Kitty’s unfortunate taxidermic quality
October 6, 2017 4:31 AM   Subscribe

In my grandmother’s world, there are few constants except for this robot cat, and I am eternally grateful for its existence.
posted by Rock 'em Sock 'em (19 comments total) 15 users marked this as a favorite
 
I wonder if they dream of electric mice?
posted by carter at 5:23 AM on October 6 [7 favorites]


Well, that was heart-breakingly painful and familiar to read. Both of my grandmothers suffered some form of age related memory loss before they passed away.

My father's mother would slip in and out of lucidity in the last few months of her life. Sometimes, she was perfectly aware of who she was, where she was, and why she was in the "rehabilitation" home she was in. Other times, she would be able to recognize people (though constantly called one son by the other's name, even if both were present), but be unaware of where she was, or have this odd, dreamlike awareness of reality. I remember her being afraid because she thought she was at the boarding school she'd attended as a child, and was confused as to why I was visiting her at school. Yet, the day she passed, according to her doctor, she was aware and fully present that morning. My aunt and uncle took over care of her dog, a little poodle, who my grandmother had adopted after a friend of hers had passed, leaving the dog behind. They would bring the dog to visit my grandmother when they could. She was always worried after the little dog if they visited and she wasn't with them.

My mother's mother had a series of strokes over a number of years, and her mental faculties failed gradually due to them. Most heartbreaking was to hear her call after cats of hers which had passed years before, or to forget that the cats had passed, and ask about them. She loved her cats, and always had owned at least one throughout my entire life. Her cats were as much of her as anything else. And even as my grandfather struggled to take care of her and himself (both in their 90s) they still cared for a rescue Persian named Angel. I often felt terrible, once she had been moved to hospice, that she couldn't see Angel, or that I couldn't bring one of my cats to visit her. She passed away from pneumonia, years after the person she had been had finally vanished from her body. When Angel passed after my grandmother, it was like the last bit of my grandmother had passed.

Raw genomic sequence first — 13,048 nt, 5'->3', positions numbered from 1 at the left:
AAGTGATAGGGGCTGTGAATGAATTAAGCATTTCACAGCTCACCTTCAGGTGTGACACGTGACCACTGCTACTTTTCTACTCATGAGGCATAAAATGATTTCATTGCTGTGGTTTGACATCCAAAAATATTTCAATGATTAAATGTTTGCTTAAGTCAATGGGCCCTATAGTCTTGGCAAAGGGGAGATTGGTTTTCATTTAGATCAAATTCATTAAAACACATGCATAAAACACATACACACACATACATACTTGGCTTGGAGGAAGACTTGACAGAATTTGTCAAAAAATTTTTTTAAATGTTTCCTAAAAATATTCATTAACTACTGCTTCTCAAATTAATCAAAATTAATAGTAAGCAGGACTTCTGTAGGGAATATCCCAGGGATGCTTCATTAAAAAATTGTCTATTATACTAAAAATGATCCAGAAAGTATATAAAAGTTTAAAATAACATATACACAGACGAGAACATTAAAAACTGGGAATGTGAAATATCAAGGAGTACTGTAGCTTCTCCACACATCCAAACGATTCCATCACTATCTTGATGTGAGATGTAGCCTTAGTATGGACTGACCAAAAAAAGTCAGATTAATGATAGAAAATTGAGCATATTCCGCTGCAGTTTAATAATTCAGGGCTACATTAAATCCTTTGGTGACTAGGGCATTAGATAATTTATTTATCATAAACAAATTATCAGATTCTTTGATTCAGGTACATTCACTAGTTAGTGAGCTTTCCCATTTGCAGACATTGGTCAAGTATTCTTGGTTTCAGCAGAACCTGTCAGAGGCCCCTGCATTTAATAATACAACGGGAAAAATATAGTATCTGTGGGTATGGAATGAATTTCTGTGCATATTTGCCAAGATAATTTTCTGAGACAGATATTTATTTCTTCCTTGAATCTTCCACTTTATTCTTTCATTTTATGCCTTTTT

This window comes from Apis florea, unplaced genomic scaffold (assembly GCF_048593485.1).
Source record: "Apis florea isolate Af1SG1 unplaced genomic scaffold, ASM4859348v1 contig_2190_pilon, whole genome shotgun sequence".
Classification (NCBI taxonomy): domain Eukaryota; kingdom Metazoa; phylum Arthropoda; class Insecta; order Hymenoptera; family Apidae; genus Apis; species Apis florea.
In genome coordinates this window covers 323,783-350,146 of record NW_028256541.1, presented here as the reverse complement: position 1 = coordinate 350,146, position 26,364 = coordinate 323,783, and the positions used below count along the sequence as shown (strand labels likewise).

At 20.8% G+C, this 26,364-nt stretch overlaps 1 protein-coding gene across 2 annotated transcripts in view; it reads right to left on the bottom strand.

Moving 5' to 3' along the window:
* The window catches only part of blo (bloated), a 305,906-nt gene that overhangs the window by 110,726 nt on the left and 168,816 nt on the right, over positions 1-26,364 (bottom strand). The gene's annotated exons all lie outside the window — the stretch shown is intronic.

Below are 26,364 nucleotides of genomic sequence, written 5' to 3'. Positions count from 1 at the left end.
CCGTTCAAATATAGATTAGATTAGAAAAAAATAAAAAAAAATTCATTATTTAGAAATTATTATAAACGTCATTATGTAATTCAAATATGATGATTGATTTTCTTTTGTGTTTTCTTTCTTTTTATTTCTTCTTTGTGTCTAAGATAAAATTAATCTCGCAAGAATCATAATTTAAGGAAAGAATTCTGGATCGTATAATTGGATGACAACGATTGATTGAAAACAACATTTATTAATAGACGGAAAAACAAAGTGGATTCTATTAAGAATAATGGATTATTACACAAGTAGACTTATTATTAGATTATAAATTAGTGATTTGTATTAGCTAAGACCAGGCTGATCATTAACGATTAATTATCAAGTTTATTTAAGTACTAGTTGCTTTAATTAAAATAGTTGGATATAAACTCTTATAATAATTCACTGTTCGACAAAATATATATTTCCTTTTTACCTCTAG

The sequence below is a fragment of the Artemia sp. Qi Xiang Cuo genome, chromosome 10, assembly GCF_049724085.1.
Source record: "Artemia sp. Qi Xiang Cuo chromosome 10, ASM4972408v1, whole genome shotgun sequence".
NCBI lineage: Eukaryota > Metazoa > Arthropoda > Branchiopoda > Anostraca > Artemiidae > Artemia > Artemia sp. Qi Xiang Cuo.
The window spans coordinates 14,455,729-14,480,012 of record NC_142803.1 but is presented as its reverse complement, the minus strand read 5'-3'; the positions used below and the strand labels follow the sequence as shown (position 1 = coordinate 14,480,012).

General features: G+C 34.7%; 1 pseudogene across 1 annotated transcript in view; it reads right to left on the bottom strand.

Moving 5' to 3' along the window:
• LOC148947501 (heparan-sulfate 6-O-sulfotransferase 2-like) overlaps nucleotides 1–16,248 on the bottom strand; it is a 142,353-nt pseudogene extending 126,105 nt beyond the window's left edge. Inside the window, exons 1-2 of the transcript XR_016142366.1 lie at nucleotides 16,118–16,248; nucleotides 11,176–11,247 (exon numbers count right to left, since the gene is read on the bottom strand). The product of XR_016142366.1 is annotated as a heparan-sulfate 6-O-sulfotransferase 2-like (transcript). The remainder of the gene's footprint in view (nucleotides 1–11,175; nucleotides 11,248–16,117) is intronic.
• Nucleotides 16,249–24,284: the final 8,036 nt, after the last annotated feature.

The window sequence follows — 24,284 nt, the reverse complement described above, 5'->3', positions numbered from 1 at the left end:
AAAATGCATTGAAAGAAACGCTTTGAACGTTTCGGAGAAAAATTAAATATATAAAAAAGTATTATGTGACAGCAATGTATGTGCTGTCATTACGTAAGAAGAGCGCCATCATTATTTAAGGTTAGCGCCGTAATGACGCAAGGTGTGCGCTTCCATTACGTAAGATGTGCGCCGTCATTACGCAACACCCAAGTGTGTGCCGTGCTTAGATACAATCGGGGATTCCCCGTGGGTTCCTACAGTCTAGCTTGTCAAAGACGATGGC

I guess the whole point of this (other than as a better reason for why I'm crying at 9 AM on a Friday) is that we greatly underestimate how much animals mean to the elderly, especially when their memories and personalities are changed by disease and failing bodies. It seems almost silly to us, to think that a fake cat could be so comforting, but at the same time, I remember how much my father's mother resisted going to the rehab center, after she broke her hip, because she was worried about her dog. Maybe we need to rethink the way we deal with the elderly and pets in care facilities. Or at least, find a way to bring something small, warm and furry into their lives again, just to make it a little better.
posted by strixus at 6:09 AM on October 6 [18 favorites]


I followed the link to the animatronic puppy, and bookmarked it for later. Mrs. Mogur can still tell the difference, but there will be a time not long from now when she won't be able to, and she's always loved dogs.

Also, goddamit. "It’s one of dementia’s cruelest collateral effects, where even everyday experiences leave you punch drunk and emotionally drained." Yes, indeed.
posted by Mogur at 6:29 AM on October 6 [12 favorites]


Don't you think a combination elder-friendly housing development/skilled nursing facility, animal rescue, and free school/tutoring facility would be awesome? Of course there are dangers that would have to be accommodated, but there always are, and I think I'd want to live in a place like that.
posted by amtho at 6:35 AM on October 6 [10 favorites]


Aw geez. I got trained as a volunteer to bring my big patient lab to a local eldercare facility in high school, to deal with my community service requirements. If I'm honest, I never really enjoyed taking him into the memory care part of the facility just because it was so hard to interact with anyone and getting clear consent for "hello, would you like to meet my 90 pound dog!" was one of the most crucial things to get right. But man, when that dog connected with someone it was a good day. Even if I just stood there awkwardly to one side hoping no one would think I was their granddaughter while some chair bound old lady stroked his head and muttered names of dogs who died six decades ago. My dog never cared. Sigh. He was such a good boy.
posted by deludingmyself at 6:37 AM on October 6 [25 favorites]


strixus, I haven't even read the article yet and you've made me cry.
posted by Secret Sparrow at 6:51 AM on October 6